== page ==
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And breathe… relax your pelvic floor muscles to ease pelvic pain

Got pelvic pain? Watch this video about how to relax your pelvic floor.

You know those times when you’re super busy working away at the computer for hours on end – you get tight shoulders and a headache? Your shoulder muscles get tight when you’re typing for hours and the knots and muscle tension can cause aching and a muzzy headache.


It’s exactly the same in your pelvis. When the pelvic floor muscles are ‘on’ or tight all the time you can get an aching or pain in the pelvis. Sometimes it can be really severe with stabbing pains up in the middle or into the back passage, tenderness or acute burning soreness on the outside or at the genitals and things like sex or going to the toilet can also be painful.

If this is something you’ve been experiencing then it’s worth getting it checked out. See your doctor and get a referral to your local Pelvic Health physiotherapist.

Relaxing your pelvic floor – or learning how to – is...

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Let your tummy muscles go to ease your pelvic pain

Relaxing your tummy – it’s really important if you have pelvic pain! Watch my video about how to do it.

If you’re in any pain in your pelvis you’re probably bracing or holding in your tummy muscles as well as your pelvic floor. A lot of women also hold in their tummy muscles all day, something to do with society’s unhelpful idea of how women “should” look… but that’s a discussion for another day. Let it go!

Relaxing your tummy muscles is a really important first step to managing your pelvic pain better – they’re often the key to the pelvic floor. If they’re on so are the muscles between your legs (guys, yes you have a pelvic floor too) and if you can release your tummy then you’ve got a better chance of being able to relax your pelvic floor too.

Have a sit or stand with one hand on your chest and one on your tummy – feel where you’re breathing from. Most of the time the top hand moves more...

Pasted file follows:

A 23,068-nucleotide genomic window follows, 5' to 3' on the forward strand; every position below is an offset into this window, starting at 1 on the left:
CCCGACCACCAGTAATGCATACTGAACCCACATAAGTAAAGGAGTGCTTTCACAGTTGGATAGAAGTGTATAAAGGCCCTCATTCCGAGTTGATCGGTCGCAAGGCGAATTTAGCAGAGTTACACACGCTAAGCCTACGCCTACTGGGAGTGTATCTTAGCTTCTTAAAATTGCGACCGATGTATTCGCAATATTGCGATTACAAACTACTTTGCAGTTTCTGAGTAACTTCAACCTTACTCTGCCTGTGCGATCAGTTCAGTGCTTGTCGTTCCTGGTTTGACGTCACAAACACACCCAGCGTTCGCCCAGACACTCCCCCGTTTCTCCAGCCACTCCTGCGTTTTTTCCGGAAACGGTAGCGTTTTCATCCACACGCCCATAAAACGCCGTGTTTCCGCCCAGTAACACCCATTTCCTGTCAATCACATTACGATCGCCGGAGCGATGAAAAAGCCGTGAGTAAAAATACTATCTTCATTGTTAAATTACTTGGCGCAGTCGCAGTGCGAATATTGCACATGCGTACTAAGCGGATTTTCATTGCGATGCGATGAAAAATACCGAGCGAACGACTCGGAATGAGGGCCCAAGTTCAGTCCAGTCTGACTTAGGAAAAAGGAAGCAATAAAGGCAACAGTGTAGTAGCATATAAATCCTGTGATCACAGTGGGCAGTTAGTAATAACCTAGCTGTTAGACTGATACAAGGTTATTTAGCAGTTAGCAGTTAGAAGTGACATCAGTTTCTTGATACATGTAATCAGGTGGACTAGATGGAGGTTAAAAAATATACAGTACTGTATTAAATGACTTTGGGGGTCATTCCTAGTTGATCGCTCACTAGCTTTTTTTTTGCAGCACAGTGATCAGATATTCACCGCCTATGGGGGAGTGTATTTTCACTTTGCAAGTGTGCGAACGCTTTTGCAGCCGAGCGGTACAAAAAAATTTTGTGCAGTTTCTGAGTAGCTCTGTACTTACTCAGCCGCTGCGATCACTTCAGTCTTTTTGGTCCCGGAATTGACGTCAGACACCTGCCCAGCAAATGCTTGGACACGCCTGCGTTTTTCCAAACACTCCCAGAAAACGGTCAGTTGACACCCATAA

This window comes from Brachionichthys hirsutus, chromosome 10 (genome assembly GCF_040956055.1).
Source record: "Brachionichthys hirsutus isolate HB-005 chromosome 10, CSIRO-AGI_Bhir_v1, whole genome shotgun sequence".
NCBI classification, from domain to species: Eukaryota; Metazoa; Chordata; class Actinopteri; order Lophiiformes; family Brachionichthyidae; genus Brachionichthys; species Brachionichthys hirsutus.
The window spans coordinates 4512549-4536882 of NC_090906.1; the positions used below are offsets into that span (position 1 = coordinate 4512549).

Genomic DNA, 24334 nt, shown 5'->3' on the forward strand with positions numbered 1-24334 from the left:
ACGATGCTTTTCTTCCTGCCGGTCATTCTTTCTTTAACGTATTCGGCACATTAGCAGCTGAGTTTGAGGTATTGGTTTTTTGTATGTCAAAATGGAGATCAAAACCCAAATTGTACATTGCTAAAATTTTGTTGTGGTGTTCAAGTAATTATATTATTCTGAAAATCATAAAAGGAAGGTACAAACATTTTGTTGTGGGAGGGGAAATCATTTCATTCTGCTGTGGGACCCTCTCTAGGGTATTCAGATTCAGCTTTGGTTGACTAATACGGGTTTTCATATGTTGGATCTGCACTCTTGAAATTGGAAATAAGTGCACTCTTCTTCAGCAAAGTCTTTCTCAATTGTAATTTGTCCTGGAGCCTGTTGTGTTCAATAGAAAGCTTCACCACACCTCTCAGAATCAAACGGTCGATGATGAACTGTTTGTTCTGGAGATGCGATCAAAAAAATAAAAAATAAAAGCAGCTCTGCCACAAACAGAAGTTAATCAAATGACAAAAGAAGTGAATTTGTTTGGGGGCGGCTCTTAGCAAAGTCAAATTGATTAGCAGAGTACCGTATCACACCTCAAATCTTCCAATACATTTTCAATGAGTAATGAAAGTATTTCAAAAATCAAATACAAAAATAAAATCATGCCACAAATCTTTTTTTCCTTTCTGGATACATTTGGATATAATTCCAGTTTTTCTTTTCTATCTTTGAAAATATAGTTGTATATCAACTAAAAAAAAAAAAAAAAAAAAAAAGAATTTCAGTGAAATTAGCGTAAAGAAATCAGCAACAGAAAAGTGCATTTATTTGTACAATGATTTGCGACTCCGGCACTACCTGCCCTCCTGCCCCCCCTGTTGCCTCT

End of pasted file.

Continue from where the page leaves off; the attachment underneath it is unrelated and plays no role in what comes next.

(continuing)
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How to heal your pelvic pain using a wand… it’s better than magic!

Head over to my YouTube Channel to hear all about how to use the Wand in Pelvic Pain.

Persistent pelvic pain can be devastating. Though not necessarily the cause of your symptoms, often the pelvic floor muscles at the base of the pelvis are in spasm and having them manually released or gently stretched by a specialist pelvic health physiotherapist can relieve symptoms.

If this is the case you can use a therapeutic wand (or your own thumbs!) to get the same relaxation in your pelvic floor by yourself at home. This is great for those moments when you have to take a long car journey or eat something that sets off your pain – use the wand and hey presto! You’re feeling a bit better again. Doing this regularly alongside physiotherapy can really help you to change your symptoms and to feel confidently in control of your own body again. It’s not for everyone, but if you feel this might help you, keep reading…

The secret is… It’s not about the wand....

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One story changed my life and led me into research

“It’s like having the worst urine infection, but all the time. I can’t work, I can’t sleep, my relationship is suffering because its too painful to have sex so I don’t want him near me, and I feel ratty all the time. I’m not being a good mum, I shout at the kids. I’ve had enough.”

I first came across Bladder Pain Syndrome (previously known as Interstitial Cystitis) 10 years ago when one woman’s story really hit home. A young mum who’d had to stop working as her trips to the toilet every 15 minutes were annoying her boss, and her colleagues made jokes about her bladder. It was initially something she handled well, but as she tried to hold off from going to the toilet her symptoms worsened and she retreated inside herself. Medications didn’t help the pain and quickly her world became smaller and smaller.

Her bladder was ruling her life and she was miserable. She was at the end of her tether and I was her last hope.

I...

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Do these exercises to quickly get rid of your pelvic girdle pain in pregnancy

Pregnancy isn’t meant to hurt. Period. A little discomfort, perhaps. But no true pain. It's common, but not normal.

About 30% of women get pain in and around the pelvis, hip, groin and back during pregnancy. This is probably as your pelvis ligaments get lax so you can deliver the baby, your posture changes as you get bigger and your abdominal muscles weaken. Women also tend to change how active they are, and how much they exercise. For more information about Pelvic Girdle Pain in pregnancy (previously called SPD) download this POGP leaflet.

It’s important to get any pain checked out – so make sure you have a chat with your midwife or GP. They can usually refer you to a physio locally. Getting a full assessment of your symptoms is important to get you on the road to recovery, and they may be able to do some other bits and bobs to make you feel better while you’re there.

Watch this video to see this series of exercises I’ve been using successfully for...